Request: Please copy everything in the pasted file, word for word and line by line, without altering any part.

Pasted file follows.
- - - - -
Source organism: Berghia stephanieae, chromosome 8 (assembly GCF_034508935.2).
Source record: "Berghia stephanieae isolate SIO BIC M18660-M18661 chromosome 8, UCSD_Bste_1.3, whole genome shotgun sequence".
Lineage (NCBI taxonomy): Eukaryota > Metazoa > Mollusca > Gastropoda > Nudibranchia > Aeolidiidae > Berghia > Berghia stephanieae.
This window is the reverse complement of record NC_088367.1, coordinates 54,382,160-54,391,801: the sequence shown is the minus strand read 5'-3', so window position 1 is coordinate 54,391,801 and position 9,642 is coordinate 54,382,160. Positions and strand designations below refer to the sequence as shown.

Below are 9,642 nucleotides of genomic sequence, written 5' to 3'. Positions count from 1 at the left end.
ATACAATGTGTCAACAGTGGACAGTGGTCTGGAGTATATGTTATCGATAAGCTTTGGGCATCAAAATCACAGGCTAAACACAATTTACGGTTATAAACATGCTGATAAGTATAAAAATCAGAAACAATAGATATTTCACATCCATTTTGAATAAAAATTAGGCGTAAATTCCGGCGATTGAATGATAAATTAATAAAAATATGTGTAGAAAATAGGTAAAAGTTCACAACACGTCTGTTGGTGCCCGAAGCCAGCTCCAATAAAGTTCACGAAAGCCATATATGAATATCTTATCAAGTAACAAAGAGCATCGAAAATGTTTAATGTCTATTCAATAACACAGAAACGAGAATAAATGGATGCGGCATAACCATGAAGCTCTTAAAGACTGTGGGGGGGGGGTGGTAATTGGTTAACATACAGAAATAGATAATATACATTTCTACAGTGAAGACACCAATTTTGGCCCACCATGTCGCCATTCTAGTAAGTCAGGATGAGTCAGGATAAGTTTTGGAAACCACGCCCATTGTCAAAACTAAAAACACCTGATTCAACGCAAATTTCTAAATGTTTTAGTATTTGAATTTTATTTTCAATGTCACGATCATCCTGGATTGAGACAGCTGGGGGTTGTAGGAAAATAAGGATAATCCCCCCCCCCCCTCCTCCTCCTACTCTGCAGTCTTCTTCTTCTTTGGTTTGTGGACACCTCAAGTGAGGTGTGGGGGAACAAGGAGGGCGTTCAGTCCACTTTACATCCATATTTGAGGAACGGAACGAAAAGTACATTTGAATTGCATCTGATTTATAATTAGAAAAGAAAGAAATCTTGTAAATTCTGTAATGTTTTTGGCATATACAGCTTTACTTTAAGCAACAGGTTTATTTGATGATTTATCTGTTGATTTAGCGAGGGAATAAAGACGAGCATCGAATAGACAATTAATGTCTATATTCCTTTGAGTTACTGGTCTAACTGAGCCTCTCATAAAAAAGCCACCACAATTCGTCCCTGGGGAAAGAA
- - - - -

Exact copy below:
Source organism: Berghia stephanieae, chromosome 8 (assembly GCF_034508935.2).
Source record: "Berghia stephanieae isolate SIO BIC M18660-M18661 chromosome 8, UCSD_Bste_1.3, whole genome shotgun sequence".
Lineage (NCBI taxonomy): Eukaryota > Metazoa > Mollusca > Gastropoda > Nudibranchia > Aeolidiidae > Berghia > Berghia stephanieae.
This window is the reverse complement of record NC_088367.1, coordinates 54,382,160-54,391,801: the sequence shown is the minus strand read 5'-3', so window position 1 is coordinate 54,391,801 and position 9,642 is coordinate 54,382,160. Positions and strand designations below refer to the sequence as shown.

Below are 9,642 nucleotides of genomic sequence, written 5' to 3'. Positions count from 1 at the left end.
ATACAATGTGTCAACAGTGGACAGTGGTCTGGAGTATATGTTATCGATAAGCTTTGGGCATCAAAATCACAGGCTAAACACAATTTACGGTTATAAACATGCTGATAAGTATAAAAATCAGAAACAATAGATATTTCACATCCATTTTGAATAAAAATTAGGCGTAAATTCCGGCGATTGAATGATAAATTAATAAAAATATGTGTAGAAAATAGGTAAAAGTTCACAACACGTCTGTTGGTGCCCGAAGCCAGCTCCAATAAAGTTCACGAAAGCCATATATGAATATCTTATCAAGTAACAAAGAGCATCGAAAATGTTTAATGTCTATTCAATAACACAGAAACGAGAATAAATGGATGCGGCATAACCATGAAGCTCTTAAAGACTGTGGGGGGGGGGTGGTAATTGGTTAACATACAGAAATAGATAATATACATTTCTACAGTGAAGACACCAATTTTGGCCCACCATGTCGCCATTCTAGTAAGTCAGGATGAGTCAGGATAAGTTTTGGAAACCACGCCCATTGTCAAAACTAAAAACACCTGATTCAACGCAAATTTCTAAATGTTTTAGTATTTGAATTTTATTTTCAATGTCACGATCATCCTGGATTGAGACAGCTGGGGGTTGTAGGAAAATAAGGATAATCCCCCCCCCCCCTCCTCCTCCTACTCTGCAGTCTTCTTCTTCTTTGGTTTGTGGACACCTCAAGTGAGGTGTGGGGGAACAAGGAGGGCGTTCAGTCCACTTTACATCCATATTTGAGGAACGGAACGAAAAGTACATTTGAATTGCATCTGATTTATAATTAGAAAAGAAAGAAATCTTGTAAATTCTGTAATGTTTTTGGCATATACAGCTTTACTTTAAGCAACAGGTTTATTTGATGATTTATCTGTTGATTTAGCGAGGGAATAAAGACGAGCATCGAATAGACAATTAATGTCTATATTCCTTTGAGTTACTGGTCTAACTGAGCCTCTCATAAAAAAGCCACCACAATTCGTCCCTGGGGAAAGAA